Shang-Chi: The MCU’s Expansion into Diverse Representation


Rickelle Henderson

“Shang-Chi and the Legend of the Ten Rings” is Marvel Studios’ most recent addition to the Marvel Cinematic Universe. One of Shang-Chi’s major strengths is its soulfulness, previously done so well by the likes of Black Panther. Although Shang-Chi follows the familiar origin story formula, there are a few twists and turns that set this character’s journey apart from the others. 

The first half of the movie is decently entertaining, fast-paced and following some identifiable drama. The first half provides critical background information about the family and how the brother ends up away from his family, his sister is nowhere to be found except for a postcard she supposedly “sent” and how their father is doing everything in his power to get his family back together to get his wife/ their mother back. The second half of the film, however, truly goes above and beyond. The Chinese culture within the Ta-Lo forest is captured by the traditions and mythical creatures and animals they share and cherish. Fuzzy sidekick Morris, for example, is known as a creature associated with the Chinese god and the element of chaos. The myth of the dragon which is the Great Protector, a dragon god that resides in the lake of the realm and is the source of its power. The Great Protector that grants the people of Ta Lo their abilities and their incredible armor and weapons to fight off the demons that come along thought the last part of the movie, and whoever is powerful enough with the eternal realization that Shang-Chi is finally worthy enough to claim that power and use it responsibly.  is abundant, there’s tons of visually striking imagery, a fantastical setting, loads of insane action choreography. 

We follow the adventure of a pre-teen having to fight off attackers because his father needed revenge after his wife’s revenge killing and in the beginning of the movie we feel as if Shang did not ever complete his mission on killing the last person who attacked his mom. Which encouraged him to leave that insane life behind, only for old enemies to push him back towards the ten rings, rejuvenating his power-obsessed past self. This is where the story of Shang-Chi begins. When the film catches up with him, Shang-Chi is working as a valet driver in the US, and going by the name of Shaun, in an attempt to assimilate and escape his family’s powerful legacy. However, it is clear he cannot be truly free from it, when some men track him down in search of a pendant given to him by his late mother and from there, a battle to overcome his father begins. The storyline continues incredibly, and we understand the moments of humor the MCU is so well-known for, and we are all here for it. Because of COVID-19, however, I didn’t have Shang-Chi spoiled early on with leaks. I went to an early showing and experienced Shang-Chi for myself with my full attention not to miss a single hidden egg or symbol for new movies to come. Such as in the scene when Katy, Shang, and his sister go back to their academy with their father who had a calling to save their late mother who passed away in a tragic attack with a rival gang. Mandarin goes with his children with his ten rings and with the glowing yellow eyes in the dragon, showing the tai-lo forest with water waves and a secret passage that only opens up on certain times of the day and year which is a hidden egg pertaining to the next Marvel movie Eternals. This movie displays some of the most remarkably phenomenal combat performances in a Marvel movie I had ever seen. When Shang-Chi is trying to fight off his father who is trying to get to the Dweller-in-Darkness where he feels his late wife is staying and locked up is such an enchanting part of the movie to watch (that i can’t spoil) and even better on the biggest screen you can find. If you have seen Marvel movies consistently, you’ve got to know that the narrative is a predictable storyline for Marvel’s superhero foundation adventures.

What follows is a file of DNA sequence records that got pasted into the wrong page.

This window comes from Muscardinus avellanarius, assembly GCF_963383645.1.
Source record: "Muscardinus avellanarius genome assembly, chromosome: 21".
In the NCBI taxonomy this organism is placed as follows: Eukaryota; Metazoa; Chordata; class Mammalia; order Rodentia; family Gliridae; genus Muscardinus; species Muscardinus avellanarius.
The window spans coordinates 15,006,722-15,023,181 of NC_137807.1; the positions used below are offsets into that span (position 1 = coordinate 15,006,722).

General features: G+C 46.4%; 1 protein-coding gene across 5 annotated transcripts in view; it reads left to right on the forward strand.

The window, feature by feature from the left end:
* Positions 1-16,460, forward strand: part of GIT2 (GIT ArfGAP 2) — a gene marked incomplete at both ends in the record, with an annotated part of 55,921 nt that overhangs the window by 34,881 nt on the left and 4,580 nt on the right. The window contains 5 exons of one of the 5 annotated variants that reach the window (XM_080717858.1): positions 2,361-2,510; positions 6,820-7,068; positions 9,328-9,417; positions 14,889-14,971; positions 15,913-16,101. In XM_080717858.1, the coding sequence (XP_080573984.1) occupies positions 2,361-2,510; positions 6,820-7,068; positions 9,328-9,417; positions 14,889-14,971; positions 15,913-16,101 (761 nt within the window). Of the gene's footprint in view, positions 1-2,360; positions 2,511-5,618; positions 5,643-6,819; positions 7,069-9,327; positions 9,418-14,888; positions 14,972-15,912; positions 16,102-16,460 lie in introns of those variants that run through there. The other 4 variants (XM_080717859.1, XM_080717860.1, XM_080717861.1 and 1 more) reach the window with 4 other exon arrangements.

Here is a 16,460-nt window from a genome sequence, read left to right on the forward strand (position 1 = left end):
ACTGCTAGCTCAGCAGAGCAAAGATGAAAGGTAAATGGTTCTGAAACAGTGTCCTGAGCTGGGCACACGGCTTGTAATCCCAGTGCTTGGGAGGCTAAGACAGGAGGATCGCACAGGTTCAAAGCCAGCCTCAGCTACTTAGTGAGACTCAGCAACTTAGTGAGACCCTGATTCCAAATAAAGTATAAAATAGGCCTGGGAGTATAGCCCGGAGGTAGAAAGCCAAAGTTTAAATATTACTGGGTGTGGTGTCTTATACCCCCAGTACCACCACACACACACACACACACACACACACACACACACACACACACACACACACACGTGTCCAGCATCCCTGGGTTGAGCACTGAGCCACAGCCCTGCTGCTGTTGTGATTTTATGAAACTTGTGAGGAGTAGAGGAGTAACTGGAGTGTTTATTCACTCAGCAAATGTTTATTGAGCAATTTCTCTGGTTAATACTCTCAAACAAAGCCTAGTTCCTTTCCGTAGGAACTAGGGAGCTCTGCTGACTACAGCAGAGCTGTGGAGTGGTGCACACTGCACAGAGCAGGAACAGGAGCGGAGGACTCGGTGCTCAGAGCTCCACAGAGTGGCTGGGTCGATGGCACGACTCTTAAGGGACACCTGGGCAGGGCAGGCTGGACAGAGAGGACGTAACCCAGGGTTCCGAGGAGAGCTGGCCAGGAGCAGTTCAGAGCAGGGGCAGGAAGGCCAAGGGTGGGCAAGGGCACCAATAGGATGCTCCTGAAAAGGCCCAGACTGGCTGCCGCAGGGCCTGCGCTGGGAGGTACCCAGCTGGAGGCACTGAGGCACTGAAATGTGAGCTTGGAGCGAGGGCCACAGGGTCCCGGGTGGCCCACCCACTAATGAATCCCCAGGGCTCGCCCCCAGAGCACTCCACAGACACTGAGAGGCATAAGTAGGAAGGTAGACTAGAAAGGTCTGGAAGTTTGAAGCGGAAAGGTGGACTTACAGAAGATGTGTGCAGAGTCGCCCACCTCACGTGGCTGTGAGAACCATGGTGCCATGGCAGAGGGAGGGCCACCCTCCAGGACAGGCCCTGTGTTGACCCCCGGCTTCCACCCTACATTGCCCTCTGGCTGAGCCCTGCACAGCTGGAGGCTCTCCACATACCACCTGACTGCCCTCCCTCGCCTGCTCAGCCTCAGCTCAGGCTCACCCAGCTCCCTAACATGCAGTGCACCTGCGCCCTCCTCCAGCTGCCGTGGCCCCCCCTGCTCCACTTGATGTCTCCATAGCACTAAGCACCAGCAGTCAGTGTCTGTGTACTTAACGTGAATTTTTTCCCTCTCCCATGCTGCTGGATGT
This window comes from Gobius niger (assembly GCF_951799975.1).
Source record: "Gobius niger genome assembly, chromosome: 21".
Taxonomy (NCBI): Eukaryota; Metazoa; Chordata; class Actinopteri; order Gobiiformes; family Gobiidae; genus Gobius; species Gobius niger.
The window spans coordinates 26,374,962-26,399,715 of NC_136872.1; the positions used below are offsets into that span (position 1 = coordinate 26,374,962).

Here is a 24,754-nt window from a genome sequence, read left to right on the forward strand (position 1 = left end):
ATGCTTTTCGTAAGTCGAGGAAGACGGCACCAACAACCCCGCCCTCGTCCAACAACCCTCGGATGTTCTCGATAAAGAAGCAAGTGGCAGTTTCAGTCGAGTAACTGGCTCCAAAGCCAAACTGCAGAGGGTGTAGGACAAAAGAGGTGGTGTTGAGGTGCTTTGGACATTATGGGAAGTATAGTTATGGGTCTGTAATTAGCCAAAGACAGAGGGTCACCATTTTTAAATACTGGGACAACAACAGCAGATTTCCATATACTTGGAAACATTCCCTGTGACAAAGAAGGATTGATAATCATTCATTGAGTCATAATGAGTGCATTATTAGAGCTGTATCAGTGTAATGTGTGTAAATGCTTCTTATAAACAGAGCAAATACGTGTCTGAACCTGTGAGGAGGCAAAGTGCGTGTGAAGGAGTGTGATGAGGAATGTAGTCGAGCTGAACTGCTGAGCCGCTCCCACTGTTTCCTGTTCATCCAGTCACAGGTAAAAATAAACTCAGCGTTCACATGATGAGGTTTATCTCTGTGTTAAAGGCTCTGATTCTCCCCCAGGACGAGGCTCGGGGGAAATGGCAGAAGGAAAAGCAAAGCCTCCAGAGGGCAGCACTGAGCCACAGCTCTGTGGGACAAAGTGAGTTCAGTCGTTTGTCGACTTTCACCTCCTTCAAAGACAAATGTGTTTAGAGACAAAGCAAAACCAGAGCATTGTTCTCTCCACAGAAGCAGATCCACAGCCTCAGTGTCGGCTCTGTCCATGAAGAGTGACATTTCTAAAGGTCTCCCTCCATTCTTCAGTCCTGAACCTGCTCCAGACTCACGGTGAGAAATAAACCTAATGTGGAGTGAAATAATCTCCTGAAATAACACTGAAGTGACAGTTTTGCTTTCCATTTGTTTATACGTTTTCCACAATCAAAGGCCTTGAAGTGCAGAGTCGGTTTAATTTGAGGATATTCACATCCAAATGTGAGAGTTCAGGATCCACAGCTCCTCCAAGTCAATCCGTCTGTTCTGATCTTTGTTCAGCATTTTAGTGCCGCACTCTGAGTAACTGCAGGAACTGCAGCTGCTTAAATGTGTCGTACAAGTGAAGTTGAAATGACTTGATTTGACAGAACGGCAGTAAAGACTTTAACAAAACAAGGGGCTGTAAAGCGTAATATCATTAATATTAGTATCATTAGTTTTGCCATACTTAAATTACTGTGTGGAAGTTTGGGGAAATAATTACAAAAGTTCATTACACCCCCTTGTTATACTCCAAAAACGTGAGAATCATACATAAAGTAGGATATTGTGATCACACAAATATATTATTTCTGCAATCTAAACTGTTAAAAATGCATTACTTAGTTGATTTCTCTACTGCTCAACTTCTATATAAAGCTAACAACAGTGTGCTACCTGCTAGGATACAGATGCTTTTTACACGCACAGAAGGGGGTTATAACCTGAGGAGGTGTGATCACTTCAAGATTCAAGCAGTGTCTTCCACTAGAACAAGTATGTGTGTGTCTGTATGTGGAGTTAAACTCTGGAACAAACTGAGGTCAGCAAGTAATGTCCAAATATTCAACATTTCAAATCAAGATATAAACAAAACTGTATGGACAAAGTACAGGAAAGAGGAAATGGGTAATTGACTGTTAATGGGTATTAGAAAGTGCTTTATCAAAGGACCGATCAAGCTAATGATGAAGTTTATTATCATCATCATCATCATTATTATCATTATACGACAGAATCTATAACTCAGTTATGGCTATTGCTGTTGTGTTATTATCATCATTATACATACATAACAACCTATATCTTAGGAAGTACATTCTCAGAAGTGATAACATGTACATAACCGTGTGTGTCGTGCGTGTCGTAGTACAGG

This film is full of many great moments, with its battle sequences and action set pieces, which is arguably a major attraction of the film itself. Marvel once again excels in terms of CGI. The graphics are so compelling that you don’t regret stepping inside a cinema hall in times of a pandemic. They’re worth it. This is one of the better, exceptional Marvel films I’ve ever seen and would highly recommend watching this one if you’re getting into the new phases of the Marvel Cinematic Universe!


Highlights : 

Cast & Brilliant performances

Stunning top notch visual effects

Extraordinary High Octane Action Stunts

Fantastic Cinematography

Terrific Background Score

Good story and Direction